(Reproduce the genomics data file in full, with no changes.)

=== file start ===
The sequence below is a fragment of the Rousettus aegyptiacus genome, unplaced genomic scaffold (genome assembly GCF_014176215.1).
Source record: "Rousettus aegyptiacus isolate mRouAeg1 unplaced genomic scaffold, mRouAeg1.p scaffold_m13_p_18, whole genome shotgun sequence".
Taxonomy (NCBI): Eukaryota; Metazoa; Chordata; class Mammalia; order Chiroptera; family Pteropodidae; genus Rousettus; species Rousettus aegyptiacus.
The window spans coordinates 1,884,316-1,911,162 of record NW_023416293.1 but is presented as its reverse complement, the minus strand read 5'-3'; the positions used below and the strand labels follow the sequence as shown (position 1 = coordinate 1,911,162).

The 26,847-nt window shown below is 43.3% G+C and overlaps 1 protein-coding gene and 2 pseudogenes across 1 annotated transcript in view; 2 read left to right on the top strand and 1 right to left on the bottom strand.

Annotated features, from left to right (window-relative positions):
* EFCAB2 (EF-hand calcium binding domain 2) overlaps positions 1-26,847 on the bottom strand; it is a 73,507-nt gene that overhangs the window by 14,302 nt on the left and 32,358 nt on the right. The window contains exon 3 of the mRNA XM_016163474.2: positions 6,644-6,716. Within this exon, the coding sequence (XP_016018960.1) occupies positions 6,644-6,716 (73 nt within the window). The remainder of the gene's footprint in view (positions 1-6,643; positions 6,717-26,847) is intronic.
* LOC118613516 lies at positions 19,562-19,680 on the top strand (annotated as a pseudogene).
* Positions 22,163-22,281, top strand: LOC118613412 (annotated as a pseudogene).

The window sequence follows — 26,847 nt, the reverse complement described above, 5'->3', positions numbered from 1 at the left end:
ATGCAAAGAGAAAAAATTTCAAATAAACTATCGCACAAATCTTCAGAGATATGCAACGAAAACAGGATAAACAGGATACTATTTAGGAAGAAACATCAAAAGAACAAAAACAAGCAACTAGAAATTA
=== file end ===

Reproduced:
The sequence below is a fragment of the Rousettus aegyptiacus genome, unplaced genomic scaffold (genome assembly GCF_014176215.1).
Source record: "Rousettus aegyptiacus isolate mRouAeg1 unplaced genomic scaffold, mRouAeg1.p scaffold_m13_p_18, whole genome shotgun sequence".
Taxonomy (NCBI): Eukaryota; Metazoa; Chordata; class Mammalia; order Chiroptera; family Pteropodidae; genus Rousettus; species Rousettus aegyptiacus.
The window spans coordinates 1,884,316-1,911,162 of record NW_023416293.1 but is presented as its reverse complement, the minus strand read 5'-3'; the positions used below and the strand labels follow the sequence as shown (position 1 = coordinate 1,911,162).

The 26,847-nt window shown below is 43.3% G+C and overlaps 1 protein-coding gene and 2 pseudogenes across 1 annotated transcript in view; 2 read left to right on the top strand and 1 right to left on the bottom strand.

Annotated features, from left to right (window-relative positions):
* EFCAB2 (EF-hand calcium binding domain 2) overlaps positions 1-26,847 on the bottom strand; it is a 73,507-nt gene that overhangs the window by 14,302 nt on the left and 32,358 nt on the right. The window contains exon 3 of the mRNA XM_016163474.2: positions 6,644-6,716. Within this exon, the coding sequence (XP_016018960.1) occupies positions 6,644-6,716 (73 nt within the window). The remainder of the gene's footprint in view (positions 1-6,643; positions 6,717-26,847) is intronic.
* LOC118613516 lies at positions 19,562-19,680 on the top strand (annotated as a pseudogene).
* Positions 22,163-22,281, top strand: LOC118613412 (annotated as a pseudogene).

The window sequence follows — 26,847 nt, the reverse complement described above, 5'->3', positions numbered from 1 at the left end:
ATGCAAAGAGAAAAAATTTCAAATAAACTATCGCACAAATCTTCAGAGATATGCAACGAAAACAGGATAAACAGGATACTATTTAGGAAGAAACATCAAAAGAACAAAAACAAGCAACTAGAAATTA